• After new growth appears, a light fertilizer may be applied. Keep granular fertilizers away from the plant crown and foliage to avoid burn injury. Use low rates of a slow release fertilizer, as higher rates may encourage root rots.
  • Remove spent flower heads to keep plants flowering until fall.
  • Monitor for pests and diseases. Check with your local Cooperative Extension Service for pest controls recommended for your area.
  • Remove plants after they are killed by frost in fall to avoid disease issues the following year.
  • Torenia is useful for shady beds and borders, or as an edging and forms an attractive annual groundcover.
  • Torenia is also an excellent plant for small containers and window boxes.
Full Shade, Part Sun
8 inches
6-8 inches
Ornamental Use
Beds, Container
Life Cycle
Sow Method
Indoor Sow
Bloom Duration
10 weeks
Flower color
Blue, Pink, Purple, Red, White
Torenia, Happy Faces Hybrid Mix is rated 4.8 out of 5 by 5.
Rated 5 out of 5 by from Great container plants I use these on my shady but very hot patio all summer. They flower from spring until fall and are the only plants that have donewell for me in this location.
Date published: 2015-12-27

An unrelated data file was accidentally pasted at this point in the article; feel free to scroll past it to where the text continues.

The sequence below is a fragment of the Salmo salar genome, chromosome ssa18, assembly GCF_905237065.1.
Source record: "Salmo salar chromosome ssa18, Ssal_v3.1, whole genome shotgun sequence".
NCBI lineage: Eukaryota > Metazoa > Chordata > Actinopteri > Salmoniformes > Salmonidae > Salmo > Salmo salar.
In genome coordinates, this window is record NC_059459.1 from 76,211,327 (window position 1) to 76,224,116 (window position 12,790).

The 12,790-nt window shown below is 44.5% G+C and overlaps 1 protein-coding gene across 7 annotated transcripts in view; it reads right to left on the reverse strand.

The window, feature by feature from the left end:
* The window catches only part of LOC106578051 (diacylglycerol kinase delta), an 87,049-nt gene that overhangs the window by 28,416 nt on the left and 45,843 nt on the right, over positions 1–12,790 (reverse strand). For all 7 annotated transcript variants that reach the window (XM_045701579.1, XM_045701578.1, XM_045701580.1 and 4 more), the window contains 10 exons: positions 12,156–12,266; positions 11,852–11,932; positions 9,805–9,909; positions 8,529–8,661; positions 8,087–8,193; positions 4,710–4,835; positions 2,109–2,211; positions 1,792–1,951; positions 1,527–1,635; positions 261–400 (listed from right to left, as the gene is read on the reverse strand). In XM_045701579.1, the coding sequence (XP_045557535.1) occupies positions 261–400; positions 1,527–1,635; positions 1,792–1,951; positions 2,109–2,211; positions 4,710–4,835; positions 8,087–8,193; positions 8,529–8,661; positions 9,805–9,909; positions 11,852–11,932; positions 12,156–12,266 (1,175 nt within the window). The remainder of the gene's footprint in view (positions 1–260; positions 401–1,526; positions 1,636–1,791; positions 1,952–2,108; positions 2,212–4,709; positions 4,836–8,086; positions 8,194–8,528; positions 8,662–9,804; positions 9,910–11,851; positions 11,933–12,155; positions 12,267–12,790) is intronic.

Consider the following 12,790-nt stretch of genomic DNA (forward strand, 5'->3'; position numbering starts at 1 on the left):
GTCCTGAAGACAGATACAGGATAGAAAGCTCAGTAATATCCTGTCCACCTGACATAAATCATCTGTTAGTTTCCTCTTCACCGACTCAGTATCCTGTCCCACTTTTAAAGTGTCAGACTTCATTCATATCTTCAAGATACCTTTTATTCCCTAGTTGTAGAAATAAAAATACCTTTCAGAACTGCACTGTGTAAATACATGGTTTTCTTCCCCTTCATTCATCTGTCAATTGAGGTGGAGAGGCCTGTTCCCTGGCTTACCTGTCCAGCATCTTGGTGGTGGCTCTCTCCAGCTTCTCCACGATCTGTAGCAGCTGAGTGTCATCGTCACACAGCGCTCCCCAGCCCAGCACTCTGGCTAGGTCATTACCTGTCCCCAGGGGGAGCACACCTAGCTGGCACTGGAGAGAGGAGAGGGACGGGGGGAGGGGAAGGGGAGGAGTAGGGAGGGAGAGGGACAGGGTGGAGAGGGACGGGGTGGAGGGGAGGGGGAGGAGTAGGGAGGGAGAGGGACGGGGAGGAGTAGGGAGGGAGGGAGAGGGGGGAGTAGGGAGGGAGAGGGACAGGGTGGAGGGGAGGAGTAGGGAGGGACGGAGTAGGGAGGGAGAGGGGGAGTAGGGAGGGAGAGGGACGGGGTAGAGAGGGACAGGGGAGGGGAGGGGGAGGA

Rated 4 out of 5 by from Slow starter, but very hardy in the garden! Started these from seeds, and they were slow to germinate and grow as seedlings. But once they got going, they were quite vigorous and tolerated transfer to garden bed very well. These have grown strong and beautiful through dry, heat, torrential downpours, and all the other craziness of a Baltimore summer. Prolific flowers, lovely in pots too. Recommended!
Date published: 2012-07-16
Rated 5 out of 5 by from Durable happy shade lovers Have started these Torenia from seed on several occasions and never a regret. Once outside, they grow into a beautiful dense bushy habit and flower until frost. Have grown mine in pretty dense shade-maybe two to three hours of sun and in dense clay soil without a problem. The miniscule seeds may challenge you but the results are pleasing.
Date published: 2012-04-16
Rated 5 out of 5 by from Spectacular and unique blooms!! Although the plant is short, the bold, vivid and velvety blooms attract the attention of everyone who passes by, even the Hummingbirds. The intense colors appear so strong, yet velvety soft. Each time, I walk by, I simply have to touch one. The beauty of this flower is well worth the time and effort. I just wish they could last forever.
Date published: 2007-04-14
Rated 5 out of 5 by from What a prolific plant. I don't remember when or what container I planted this, but each year, I find this plant popping up around the terrace in different containers. Out of perennials, this one seems to be the hardiest. The delicate blooms seem like happy faces. Don't be surprised if this plant pops up somewhere else in the garden.
Date published: 2006-10-18